Difference Between Stocks and Bonds

Stocks vs. Bonds

Stocks vs Bonds: Stocks and bonds are two of the most traded items and each is available for sale on different platforms or through a variety of markets. Stocks are shares, known as equity, in a publicly traded company. A single share of stock represents fractional ownership of the corporation in proportion to the total number of shares. This typically entitles the stockholder to that fraction of the company’s earnings, proceeds from the liquidation of assets. On the other hand, bonds are basically a fixed income loan an investor makes to the government or corporate entity. They are loans which are secured by a specific physical asset, and it highlights the amount of debt taken with a promise to pay the principal amount in the future and periodically offering them the yields at agreed percentage. Below are some of the differences between stocks and bonds:

What is the difference between Stocks and Bonds?

  1. Market: The stock market has a secondary market in place ensuring centralized trading as opposed to bonds in which trading is done over the counter.
  2. Form of existence: Stocks are shares in ownership of a business, meaning that stockholders have an equity stake in the company while bonds are a form of debt that issuing entity promises to repay at some point in the future. Bondholders have a creditor stake in the company, that is, they are lenders.
  3. The priority of repayment: In the event of the liquidation of a business, the holders of its stock have the last claim on any residual cash, whereas the holders of its bonds have a considerably higher priority depending on the terms of the bonds. This means that stock is a riskier investment than bonds.
  4. Voting rights: The holders of stock can vote on certain company issues such as the election of directors because stockholders are considered as the owners of the companies and are given preference in terms of voting rights on such matters while bondholders have no voting rights because they act as creditors to the company.
  5. Periodic payments: A company has the option to reward its shareholders with dividends, whereas it is usually obligated to make periodic interest payments to its bondholders for very specific amounts. Some bond agreements allow their issuers to delay or cancel interest payments.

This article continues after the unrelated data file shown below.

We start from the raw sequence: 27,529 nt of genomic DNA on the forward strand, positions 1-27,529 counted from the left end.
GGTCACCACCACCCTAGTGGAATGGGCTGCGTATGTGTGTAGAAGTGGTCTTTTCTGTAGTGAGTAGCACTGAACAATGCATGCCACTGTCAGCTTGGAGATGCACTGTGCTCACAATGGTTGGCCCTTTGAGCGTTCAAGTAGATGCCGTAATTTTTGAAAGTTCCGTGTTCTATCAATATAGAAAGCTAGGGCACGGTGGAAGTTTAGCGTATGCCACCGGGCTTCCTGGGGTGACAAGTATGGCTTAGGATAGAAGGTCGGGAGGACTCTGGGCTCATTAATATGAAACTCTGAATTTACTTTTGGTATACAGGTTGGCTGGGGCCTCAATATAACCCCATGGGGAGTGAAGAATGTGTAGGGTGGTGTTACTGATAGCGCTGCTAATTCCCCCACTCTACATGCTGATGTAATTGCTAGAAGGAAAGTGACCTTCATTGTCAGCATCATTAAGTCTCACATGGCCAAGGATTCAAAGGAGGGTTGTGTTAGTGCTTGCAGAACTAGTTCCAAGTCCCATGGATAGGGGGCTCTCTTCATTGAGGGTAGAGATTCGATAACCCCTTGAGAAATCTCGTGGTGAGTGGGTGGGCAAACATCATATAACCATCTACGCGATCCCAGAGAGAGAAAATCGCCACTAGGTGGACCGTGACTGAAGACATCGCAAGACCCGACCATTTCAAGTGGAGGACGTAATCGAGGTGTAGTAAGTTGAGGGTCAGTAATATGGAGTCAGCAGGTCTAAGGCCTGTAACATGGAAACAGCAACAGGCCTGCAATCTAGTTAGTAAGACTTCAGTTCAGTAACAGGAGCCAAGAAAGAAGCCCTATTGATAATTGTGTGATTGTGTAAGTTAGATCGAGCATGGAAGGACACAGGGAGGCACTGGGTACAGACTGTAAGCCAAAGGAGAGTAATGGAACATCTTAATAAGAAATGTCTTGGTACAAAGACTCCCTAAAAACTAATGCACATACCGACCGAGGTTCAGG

6. Risk levels: The risk level is high in investing in stocks since the returns are not fixed or proportional, therefore thoughtful investment selections that meet one’s goals are acceptable at a given level to reduce uncertainties whereas risk level in the investment of bonds is relatively low since bondholders are prioritized for repayment with there are fixed returns.
  7. Format of return: The returns on stocks are dividends which are not guaranteed and depend on the performance of the company. On the other hand, bonds have fixed returns which have to be paid irrespective of the performance of the borrower since it is debt amount, thus, there is a guarantee of returning the amount in bonds.
  8. Market: The stock market has a secondary market in place ensuring centralized trading, where one can buy, sell and trade stocks any business day as opposed to bonds in which trading is done over the counter where participants can issue new debt or buy and sell debt securities.
  9. Issuance: Stocks are issued by various companies. The amount of issued stock is dependent on the authorized capital of a company or the maximum number of shares authorized by company’s corporate documents to issue to shareholders whereas bonds are issued by corporate, government institutions, and financial institutions whereby the investor agrees to give the corporation a specific amount of money for a specific period of time in exchange for periodic interest payment at designed intervals.
  10. Tax payment: Stockholders may have to pay dividend distribution tax in case of the returns received which can farther curtail the returns received but bonds are not exposed to such tax burdens.

 

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